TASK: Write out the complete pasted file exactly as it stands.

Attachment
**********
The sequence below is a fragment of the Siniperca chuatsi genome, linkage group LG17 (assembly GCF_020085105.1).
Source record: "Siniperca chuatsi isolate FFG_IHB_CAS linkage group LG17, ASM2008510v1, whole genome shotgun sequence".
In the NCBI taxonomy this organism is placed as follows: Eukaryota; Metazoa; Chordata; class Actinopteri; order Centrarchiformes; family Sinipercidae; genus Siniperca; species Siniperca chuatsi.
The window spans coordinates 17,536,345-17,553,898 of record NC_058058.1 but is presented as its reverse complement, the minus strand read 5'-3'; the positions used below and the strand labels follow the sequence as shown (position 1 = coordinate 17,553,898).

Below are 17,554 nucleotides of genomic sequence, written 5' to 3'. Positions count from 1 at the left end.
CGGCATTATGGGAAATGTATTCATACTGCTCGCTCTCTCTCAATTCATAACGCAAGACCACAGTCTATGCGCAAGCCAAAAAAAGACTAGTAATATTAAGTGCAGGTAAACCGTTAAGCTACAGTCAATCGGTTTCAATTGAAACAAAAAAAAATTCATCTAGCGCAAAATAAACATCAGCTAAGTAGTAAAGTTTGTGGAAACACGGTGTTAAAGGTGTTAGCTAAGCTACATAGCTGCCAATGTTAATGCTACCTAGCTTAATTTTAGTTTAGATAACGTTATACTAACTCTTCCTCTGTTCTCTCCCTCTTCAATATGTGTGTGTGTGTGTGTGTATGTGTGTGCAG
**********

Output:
The sequence below is a fragment of the Siniperca chuatsi genome, linkage group LG17 (assembly GCF_020085105.1).
Source record: "Siniperca chuatsi isolate FFG_IHB_CAS linkage group LG17, ASM2008510v1, whole genome shotgun sequence".
In the NCBI taxonomy this organism is placed as follows: Eukaryota; Metazoa; Chordata; class Actinopteri; order Centrarchiformes; family Sinipercidae; genus Siniperca; species Siniperca chuatsi.
The window spans coordinates 17,536,345-17,553,898 of record NC_058058.1 but is presented as its reverse complement, the minus strand read 5'-3'; the positions used below and the strand labels follow the sequence as shown (position 1 = coordinate 17,553,898).

Below are 17,554 nucleotides of genomic sequence, written 5' to 3'. Positions count from 1 at the left end.
CGGCATTATGGGAAATGTATTCATACTGCTCGCTCTCTCTCAATTCATAACGCAAGACCACAGTCTATGCGCAAGCCAAAAAAAGACTAGTAATATTAAGTGCAGGTAAACCGTTAAGCTACAGTCAATCGGTTTCAATTGAAACAAAAAAAAATTCATCTAGCGCAAAATAAACATCAGCTAAGTAGTAAAGTTTGTGGAAACACGGTGTTAAAGGTGTTAGCTAAGCTACATAGCTGCCAATGTTAATGCTACCTAGCTTAATTTTAGTTTAGATAACGTTATACTAACTCTTCCTCTGTTCTCTCCCTCTTCAATATGTGTGTGTGTGTGTGTGTATGTGTGTGCAG